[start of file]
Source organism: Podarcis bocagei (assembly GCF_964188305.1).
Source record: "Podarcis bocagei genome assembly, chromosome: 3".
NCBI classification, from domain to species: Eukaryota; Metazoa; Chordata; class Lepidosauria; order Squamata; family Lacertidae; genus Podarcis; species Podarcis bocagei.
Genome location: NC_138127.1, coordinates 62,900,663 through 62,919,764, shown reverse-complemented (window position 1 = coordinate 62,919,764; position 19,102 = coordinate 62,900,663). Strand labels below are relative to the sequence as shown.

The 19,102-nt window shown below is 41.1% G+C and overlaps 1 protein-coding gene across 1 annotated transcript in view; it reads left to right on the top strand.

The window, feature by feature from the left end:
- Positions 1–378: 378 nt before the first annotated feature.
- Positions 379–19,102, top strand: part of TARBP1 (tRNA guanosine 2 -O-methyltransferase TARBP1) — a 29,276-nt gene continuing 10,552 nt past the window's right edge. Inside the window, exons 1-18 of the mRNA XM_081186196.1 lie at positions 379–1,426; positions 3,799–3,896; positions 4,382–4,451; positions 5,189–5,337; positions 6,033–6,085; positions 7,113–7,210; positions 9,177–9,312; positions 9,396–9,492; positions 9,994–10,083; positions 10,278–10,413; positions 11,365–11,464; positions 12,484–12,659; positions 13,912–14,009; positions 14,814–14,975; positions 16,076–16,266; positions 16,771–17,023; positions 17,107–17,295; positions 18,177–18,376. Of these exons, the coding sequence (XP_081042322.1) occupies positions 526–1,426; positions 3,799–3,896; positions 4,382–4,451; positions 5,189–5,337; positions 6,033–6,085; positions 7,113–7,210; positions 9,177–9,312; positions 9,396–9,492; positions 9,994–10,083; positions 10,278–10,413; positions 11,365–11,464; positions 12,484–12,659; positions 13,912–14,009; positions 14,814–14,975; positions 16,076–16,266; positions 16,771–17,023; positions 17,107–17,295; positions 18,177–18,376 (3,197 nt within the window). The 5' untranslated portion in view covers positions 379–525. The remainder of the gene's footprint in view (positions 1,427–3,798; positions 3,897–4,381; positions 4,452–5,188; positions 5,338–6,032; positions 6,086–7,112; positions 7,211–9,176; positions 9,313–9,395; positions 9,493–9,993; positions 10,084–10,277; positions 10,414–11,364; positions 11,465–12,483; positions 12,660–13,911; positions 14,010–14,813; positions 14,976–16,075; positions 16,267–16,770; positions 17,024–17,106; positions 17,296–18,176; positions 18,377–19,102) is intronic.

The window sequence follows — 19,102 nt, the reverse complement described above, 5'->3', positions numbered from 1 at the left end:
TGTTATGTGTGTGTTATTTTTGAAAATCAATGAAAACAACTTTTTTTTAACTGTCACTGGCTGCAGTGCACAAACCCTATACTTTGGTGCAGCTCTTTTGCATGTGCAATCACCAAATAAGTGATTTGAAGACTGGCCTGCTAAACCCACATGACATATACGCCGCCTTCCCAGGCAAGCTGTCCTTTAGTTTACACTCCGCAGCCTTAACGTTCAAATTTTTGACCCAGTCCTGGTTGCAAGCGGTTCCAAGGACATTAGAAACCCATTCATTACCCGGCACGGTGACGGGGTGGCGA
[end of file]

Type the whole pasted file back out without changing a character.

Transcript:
Source organism: Podarcis bocagei (assembly GCF_964188305.1).
Source record: "Podarcis bocagei genome assembly, chromosome: 3".
NCBI classification, from domain to species: Eukaryota; Metazoa; Chordata; class Lepidosauria; order Squamata; family Lacertidae; genus Podarcis; species Podarcis bocagei.
Genome location: NC_138127.1, coordinates 62,900,663 through 62,919,764, shown reverse-complemented (window position 1 = coordinate 62,919,764; position 19,102 = coordinate 62,900,663). Strand labels below are relative to the sequence as shown.

The 19,102-nt window shown below is 41.1% G+C and overlaps 1 protein-coding gene across 1 annotated transcript in view; it reads left to right on the top strand.

The window, feature by feature from the left end:
- Positions 1–378: 378 nt before the first annotated feature.
- Positions 379–19,102, top strand: part of TARBP1 (tRNA guanosine 2 -O-methyltransferase TARBP1) — a 29,276-nt gene continuing 10,552 nt past the window's right edge. Inside the window, exons 1-18 of the mRNA XM_081186196.1 lie at positions 379–1,426; positions 3,799–3,896; positions 4,382–4,451; positions 5,189–5,337; positions 6,033–6,085; positions 7,113–7,210; positions 9,177–9,312; positions 9,396–9,492; positions 9,994–10,083; positions 10,278–10,413; positions 11,365–11,464; positions 12,484–12,659; positions 13,912–14,009; positions 14,814–14,975; positions 16,076–16,266; positions 16,771–17,023; positions 17,107–17,295; positions 18,177–18,376. Of these exons, the coding sequence (XP_081042322.1) occupies positions 526–1,426; positions 3,799–3,896; positions 4,382–4,451; positions 5,189–5,337; positions 6,033–6,085; positions 7,113–7,210; positions 9,177–9,312; positions 9,396–9,492; positions 9,994–10,083; positions 10,278–10,413; positions 11,365–11,464; positions 12,484–12,659; positions 13,912–14,009; positions 14,814–14,975; positions 16,076–16,266; positions 16,771–17,023; positions 17,107–17,295; positions 18,177–18,376 (3,197 nt within the window). The 5' untranslated portion in view covers positions 379–525. The remainder of the gene's footprint in view (positions 1,427–3,798; positions 3,897–4,381; positions 4,452–5,188; positions 5,338–6,032; positions 6,086–7,112; positions 7,211–9,176; positions 9,313–9,395; positions 9,493–9,993; positions 10,084–10,277; positions 10,414–11,364; positions 11,465–12,483; positions 12,660–13,911; positions 14,010–14,813; positions 14,976–16,075; positions 16,267–16,770; positions 17,024–17,106; positions 17,296–18,176; positions 18,377–19,102) is intronic.

The window sequence follows — 19,102 nt, the reverse complement described above, 5'->3', positions numbered from 1 at the left end:
TGTTATGTGTGTGTTATTTTTGAAAATCAATGAAAACAACTTTTTTTTAACTGTCACTGGCTGCAGTGCACAAACCCTATACTTTGGTGCAGCTCTTTTGCATGTGCAATCACCAAATAAGTGATTTGAAGACTGGCCTGCTAAACCCACATGACATATACGCCGCCTTCCCAGGCAAGCTGTCCTTTAGTTTACACTCCGCAGCCTTAACGTTCAAATTTTTGACCCAGTCCTGGTTGCAAGCGGTTCCAAGGACATTAGAAACCCATTCATTACCCGGCACGGTGACGGGGTGGCGA